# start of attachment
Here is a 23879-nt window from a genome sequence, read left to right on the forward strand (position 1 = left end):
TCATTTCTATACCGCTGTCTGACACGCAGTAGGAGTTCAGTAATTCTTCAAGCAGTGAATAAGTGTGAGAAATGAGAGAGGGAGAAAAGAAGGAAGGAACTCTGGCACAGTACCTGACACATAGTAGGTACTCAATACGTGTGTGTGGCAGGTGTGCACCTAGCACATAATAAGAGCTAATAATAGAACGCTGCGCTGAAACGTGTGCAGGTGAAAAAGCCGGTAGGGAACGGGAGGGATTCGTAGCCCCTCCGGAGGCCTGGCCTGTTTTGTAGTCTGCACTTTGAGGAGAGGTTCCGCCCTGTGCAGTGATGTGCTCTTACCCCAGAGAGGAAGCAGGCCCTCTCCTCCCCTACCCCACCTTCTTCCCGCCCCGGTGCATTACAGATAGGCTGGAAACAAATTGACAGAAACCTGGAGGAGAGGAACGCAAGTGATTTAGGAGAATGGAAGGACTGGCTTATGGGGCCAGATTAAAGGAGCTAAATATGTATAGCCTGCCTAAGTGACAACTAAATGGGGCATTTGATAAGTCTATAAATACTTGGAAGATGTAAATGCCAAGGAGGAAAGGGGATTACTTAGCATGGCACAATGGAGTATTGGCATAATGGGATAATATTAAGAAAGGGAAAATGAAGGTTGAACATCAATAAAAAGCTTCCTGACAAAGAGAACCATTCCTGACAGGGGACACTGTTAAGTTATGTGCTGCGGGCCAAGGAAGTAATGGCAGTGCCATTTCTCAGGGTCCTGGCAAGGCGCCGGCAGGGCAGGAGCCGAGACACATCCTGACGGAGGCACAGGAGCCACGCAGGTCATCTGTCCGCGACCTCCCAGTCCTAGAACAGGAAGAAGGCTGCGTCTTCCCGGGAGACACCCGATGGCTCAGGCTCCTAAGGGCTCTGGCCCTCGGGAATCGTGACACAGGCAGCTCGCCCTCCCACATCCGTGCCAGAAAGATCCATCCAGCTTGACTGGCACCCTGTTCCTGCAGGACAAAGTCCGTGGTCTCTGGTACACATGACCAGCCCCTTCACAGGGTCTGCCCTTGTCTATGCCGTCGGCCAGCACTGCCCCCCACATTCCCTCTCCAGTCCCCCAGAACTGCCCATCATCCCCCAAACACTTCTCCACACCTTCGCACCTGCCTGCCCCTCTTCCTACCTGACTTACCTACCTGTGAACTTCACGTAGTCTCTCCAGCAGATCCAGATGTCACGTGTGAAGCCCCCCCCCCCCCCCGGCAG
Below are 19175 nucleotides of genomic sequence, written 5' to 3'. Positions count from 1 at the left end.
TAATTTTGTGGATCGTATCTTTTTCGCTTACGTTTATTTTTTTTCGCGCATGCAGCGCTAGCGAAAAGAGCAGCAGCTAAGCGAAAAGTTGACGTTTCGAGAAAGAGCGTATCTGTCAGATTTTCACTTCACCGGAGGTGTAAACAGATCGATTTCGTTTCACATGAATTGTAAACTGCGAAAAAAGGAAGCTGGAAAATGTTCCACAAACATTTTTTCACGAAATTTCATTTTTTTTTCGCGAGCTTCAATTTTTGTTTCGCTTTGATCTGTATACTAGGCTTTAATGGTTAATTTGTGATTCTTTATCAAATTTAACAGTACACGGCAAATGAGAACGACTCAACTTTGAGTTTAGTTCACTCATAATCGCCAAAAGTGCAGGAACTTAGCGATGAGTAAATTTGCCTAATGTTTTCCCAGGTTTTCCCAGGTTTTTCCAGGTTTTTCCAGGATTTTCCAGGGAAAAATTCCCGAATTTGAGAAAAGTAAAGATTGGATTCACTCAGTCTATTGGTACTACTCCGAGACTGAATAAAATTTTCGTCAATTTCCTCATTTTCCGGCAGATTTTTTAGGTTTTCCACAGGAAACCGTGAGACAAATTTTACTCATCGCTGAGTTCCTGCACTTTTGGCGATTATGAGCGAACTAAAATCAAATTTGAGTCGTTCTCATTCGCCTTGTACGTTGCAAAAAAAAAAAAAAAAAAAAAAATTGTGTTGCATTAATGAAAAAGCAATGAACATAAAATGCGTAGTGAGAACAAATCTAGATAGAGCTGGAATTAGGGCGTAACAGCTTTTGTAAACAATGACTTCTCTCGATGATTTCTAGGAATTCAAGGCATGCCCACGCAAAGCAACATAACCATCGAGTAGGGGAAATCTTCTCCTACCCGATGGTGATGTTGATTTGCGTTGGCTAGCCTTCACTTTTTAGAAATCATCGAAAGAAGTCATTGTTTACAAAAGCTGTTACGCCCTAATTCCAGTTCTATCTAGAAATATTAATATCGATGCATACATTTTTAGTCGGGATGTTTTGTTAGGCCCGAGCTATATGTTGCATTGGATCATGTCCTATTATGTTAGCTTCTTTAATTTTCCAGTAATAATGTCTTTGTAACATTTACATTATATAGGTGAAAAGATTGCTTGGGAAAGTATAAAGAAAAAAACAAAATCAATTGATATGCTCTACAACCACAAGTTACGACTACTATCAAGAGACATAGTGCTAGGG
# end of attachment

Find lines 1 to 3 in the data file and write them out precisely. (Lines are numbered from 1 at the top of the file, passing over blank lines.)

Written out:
Here is a 23879-nt window from a genome sequence, read left to right on the forward strand (position 1 = left end):
TCATTTCTATACCGCTGTCTGACACGCAGTAGGAGTTCAGTAATTCTTCAAGCAGTGAATAAGTGTGAGAAATGAGAGAGGGAGAAAAGAAGGAAGGAACTCTGGCACAGTACCTGACACATAGTAGGTACTCAATACGTGTGTGTGGCAGGTGTGCACCTAGCACATAATAAGAGCTAATAATAGAACGCTGCGCTGAAACGTGTGCAGGTGAAAAAGCCGGTAGGGAACGGGAGGGATTCGTAGCCCCTCCGGAGGCCTGGCCTGTTTTGTAGTCTGCACTTTGAGGAGAGGTTCCGCCCTGTGCAGTGATGTGCTCTTACCCCAGAGAGGAAGCAGGCCCTCTCCTCCCCTACCCCACCTTCTTCCCGCCCCGGTGCATTACAGATAGGCTGGAAACAAATTGACAGAAACCTGGAGGAGAGGAACGCAAGTGATTTAGGAGAATGGAAGGACTGGCTTATGGGGCCAGATTAAAGGAGCTAAATATGTATAGCCTGCCTAAGTGACAACTAAATGGGGCATTTGATAAGTCTATAAATACTTGGAAGATGTAAATGCCAAGGAGGAAAGGGGATTACTTAGCATGGCACAATGGAGTATTGGCATAATGGGATAATATTAAGAAAGGGAAAATGAAGGTTGAACATCAATAAAAAGCTTCCTGACAAAGAGAACCATTCCTGACAGGGGACACTGTTAAGTTATGTGCTGCGGGCCAAGGAAGTAATGGCAGTGCCATTTCTCAGGGTCCTGGCAAGGCGCCGGCAGGGCAGGAGCCGAGACACATCCTGACGGAGGCACAGGAGCCACGCAGGTCATCTGTCCGCGACCTCCCAGTCCTAGAACAGGAAGAAGGCTGCGTCTTCCCGGGAGACACCCGATGGCTCAGGCTCCTAAGGGCTCTGGCCCTCGGGAATCGTGACACAGGCAGCTCGCCCTCCCACATCCGTGCCAGAAAGATCCATCCAGCTTGACTGGCACCCTGTTCCTGCAGGACAAAGTCCGTGGTCTCTGGTACACATGACCAGCCCCTTCACAGGGTCTGCCCTTGTCTATGCCGTCGGCCAGCACTGCCCCCCACATTCCCTCTCCAGTCCCCCAGAACTGCCCATCATCCCCCAAACACTTCTCCACACCTTCGCACCTGCCTGCCCCTCTTCCTACCTGACTTACCTACCTGTGAACTTCACGTAGTCTCTCCAGCAGATCCAGATGTCACGTGTGAAGCCCCCCCCCCCCCCCGGCAG
Below are 19175 nucleotides of genomic sequence, written 5' to 3'. Positions count from 1 at the left end.